At 105,633 acres, Goat Rocks Wilderness occupies a long stretch of rocky volcanic peaks, alpine meadows, and open mountain country. The wilderness sits just south of Highway 12 (William O. Douglas Wilderness  is on the north side of this route) and is also accessible from the southeast side via Forest Road 21, along with a myriad of other logging roads on the northeast and northwest margins.
A new backcountry permit system is being discussed for Goat Rocks Wilderness; contact Cowlitz Valley Ranger Station (in Randle , 360/497-1100) for details. They can also provide details on snow levels and trail conditions.
The Pacific Crest Trail (PCT) intersects White Pass  as it continues north to Chinook Pass  and south through the Goat Rocks Wilderness on its long path to Canada and Mexico. The PCT follows the crest of the Cascades for 36 miles through the Goat Rocks Wilderness, passing through some alpine meadows but generally following rough terrain 4,200–7,500 feet in elevation.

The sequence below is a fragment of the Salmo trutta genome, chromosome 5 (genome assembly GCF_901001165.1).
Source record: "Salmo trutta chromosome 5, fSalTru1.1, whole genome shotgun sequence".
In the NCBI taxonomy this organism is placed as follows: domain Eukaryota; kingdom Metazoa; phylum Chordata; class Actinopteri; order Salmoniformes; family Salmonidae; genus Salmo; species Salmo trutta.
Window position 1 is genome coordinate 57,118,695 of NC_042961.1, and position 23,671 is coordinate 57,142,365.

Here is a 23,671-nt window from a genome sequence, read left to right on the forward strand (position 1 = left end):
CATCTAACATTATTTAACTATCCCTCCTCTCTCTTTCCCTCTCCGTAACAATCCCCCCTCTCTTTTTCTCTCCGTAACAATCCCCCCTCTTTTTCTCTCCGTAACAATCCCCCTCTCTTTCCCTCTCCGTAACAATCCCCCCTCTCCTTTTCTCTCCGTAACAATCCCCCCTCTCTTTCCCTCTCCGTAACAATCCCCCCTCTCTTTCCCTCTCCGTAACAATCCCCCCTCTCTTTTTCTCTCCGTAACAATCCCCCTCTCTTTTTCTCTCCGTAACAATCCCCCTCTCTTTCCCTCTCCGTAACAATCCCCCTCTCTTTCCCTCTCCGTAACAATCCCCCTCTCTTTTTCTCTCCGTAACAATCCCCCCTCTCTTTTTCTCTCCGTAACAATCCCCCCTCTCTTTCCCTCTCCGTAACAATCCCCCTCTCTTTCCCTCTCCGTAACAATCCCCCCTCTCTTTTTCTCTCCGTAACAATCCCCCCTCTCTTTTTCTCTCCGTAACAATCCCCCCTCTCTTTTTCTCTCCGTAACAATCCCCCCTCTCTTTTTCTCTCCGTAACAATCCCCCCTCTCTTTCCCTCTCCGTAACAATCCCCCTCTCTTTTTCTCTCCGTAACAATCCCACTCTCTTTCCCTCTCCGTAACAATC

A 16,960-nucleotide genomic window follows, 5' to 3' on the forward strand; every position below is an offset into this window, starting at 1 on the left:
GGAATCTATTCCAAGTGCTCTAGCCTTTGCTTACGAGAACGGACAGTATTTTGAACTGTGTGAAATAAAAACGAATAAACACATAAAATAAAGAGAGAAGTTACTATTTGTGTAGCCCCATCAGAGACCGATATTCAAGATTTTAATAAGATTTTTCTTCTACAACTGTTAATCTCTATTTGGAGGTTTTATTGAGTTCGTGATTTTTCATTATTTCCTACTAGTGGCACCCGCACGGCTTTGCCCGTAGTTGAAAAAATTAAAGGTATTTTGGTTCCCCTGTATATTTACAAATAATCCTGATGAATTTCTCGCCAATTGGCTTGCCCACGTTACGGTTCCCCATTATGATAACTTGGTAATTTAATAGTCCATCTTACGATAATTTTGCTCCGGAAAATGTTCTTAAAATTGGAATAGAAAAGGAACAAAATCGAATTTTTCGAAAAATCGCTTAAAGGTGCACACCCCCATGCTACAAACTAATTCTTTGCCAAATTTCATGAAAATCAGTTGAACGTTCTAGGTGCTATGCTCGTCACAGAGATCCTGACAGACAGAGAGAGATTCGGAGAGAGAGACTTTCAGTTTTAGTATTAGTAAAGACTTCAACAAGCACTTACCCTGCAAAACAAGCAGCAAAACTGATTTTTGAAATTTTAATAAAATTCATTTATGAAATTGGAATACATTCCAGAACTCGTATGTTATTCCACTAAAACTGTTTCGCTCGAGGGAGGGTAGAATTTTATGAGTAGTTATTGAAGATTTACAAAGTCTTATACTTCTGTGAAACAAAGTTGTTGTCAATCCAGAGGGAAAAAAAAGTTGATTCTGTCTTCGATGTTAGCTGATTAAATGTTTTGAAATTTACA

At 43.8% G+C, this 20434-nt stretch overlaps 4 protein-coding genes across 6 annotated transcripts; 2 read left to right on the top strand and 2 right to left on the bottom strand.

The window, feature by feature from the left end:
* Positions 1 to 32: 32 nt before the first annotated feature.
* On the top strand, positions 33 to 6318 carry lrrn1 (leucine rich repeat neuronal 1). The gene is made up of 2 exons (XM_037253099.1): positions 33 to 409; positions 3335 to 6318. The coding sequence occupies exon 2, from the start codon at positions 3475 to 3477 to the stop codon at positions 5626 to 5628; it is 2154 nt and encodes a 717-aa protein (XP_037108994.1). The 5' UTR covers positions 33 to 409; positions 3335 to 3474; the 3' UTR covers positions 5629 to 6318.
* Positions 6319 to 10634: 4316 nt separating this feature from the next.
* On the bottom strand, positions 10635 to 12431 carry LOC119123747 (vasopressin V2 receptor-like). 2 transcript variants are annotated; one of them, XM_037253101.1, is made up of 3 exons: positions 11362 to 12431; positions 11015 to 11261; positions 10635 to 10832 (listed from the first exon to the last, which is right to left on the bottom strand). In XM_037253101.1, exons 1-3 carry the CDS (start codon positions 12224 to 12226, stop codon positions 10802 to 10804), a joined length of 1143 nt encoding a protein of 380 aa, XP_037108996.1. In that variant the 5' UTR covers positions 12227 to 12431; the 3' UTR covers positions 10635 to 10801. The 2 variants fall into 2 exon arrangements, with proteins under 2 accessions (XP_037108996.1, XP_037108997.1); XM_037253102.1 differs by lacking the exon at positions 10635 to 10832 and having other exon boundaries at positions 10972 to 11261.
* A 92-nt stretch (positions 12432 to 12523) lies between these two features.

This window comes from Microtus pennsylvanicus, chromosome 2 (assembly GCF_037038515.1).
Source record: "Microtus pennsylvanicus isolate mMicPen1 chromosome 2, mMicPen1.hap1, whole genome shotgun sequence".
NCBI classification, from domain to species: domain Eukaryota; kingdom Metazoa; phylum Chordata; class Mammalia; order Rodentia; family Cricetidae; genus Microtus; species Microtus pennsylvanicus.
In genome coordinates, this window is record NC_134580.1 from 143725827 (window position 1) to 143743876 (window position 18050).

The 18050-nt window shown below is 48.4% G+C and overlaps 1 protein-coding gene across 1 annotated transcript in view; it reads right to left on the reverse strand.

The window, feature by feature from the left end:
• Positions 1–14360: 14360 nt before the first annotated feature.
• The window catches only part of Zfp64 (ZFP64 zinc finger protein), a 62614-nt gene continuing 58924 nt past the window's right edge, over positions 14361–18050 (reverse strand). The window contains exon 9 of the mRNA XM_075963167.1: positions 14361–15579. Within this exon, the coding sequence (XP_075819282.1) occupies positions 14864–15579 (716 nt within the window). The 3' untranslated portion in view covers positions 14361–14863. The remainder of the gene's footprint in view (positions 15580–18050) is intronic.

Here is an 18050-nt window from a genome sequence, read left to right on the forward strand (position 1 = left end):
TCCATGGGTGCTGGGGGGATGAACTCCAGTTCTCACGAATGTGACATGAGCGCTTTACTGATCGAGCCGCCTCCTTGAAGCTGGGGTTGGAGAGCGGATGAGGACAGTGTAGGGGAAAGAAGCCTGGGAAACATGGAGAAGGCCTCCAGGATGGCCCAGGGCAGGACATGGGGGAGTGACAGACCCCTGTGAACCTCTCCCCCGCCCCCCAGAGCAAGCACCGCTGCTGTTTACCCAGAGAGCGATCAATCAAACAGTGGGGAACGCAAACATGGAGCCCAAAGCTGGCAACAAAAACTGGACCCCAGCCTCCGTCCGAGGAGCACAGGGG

The two miles between Elk Pass and Packwood Glacier are the most hazardous, but the scenery here is also the most spectacular. The trail is usually snow-free from late July to mid-September, but even in late August you can expect to cross snowfields up to a half mile across, so bring your ice ax and warm clothing—several hikers have died from hypothermia on these exposed ridges.
For a fine but oft-crowded 13-mile loop trip, begin at the Berry Patch trailhead near Chambers Lake Campground at the end of Forest Road 2150 on the southwest side of the wilderness. The Snowgrass Trail (No. 96) climbs past high meadows near Snowgrass Flat, well known for its summertime wildflowers; there is no camping here. From here, you can connect with the PCT, or follow Lily Basin Trail (No. 86) along the ridge, and then return via exposed Goat Ridge Trail (No. 95) to your starting point.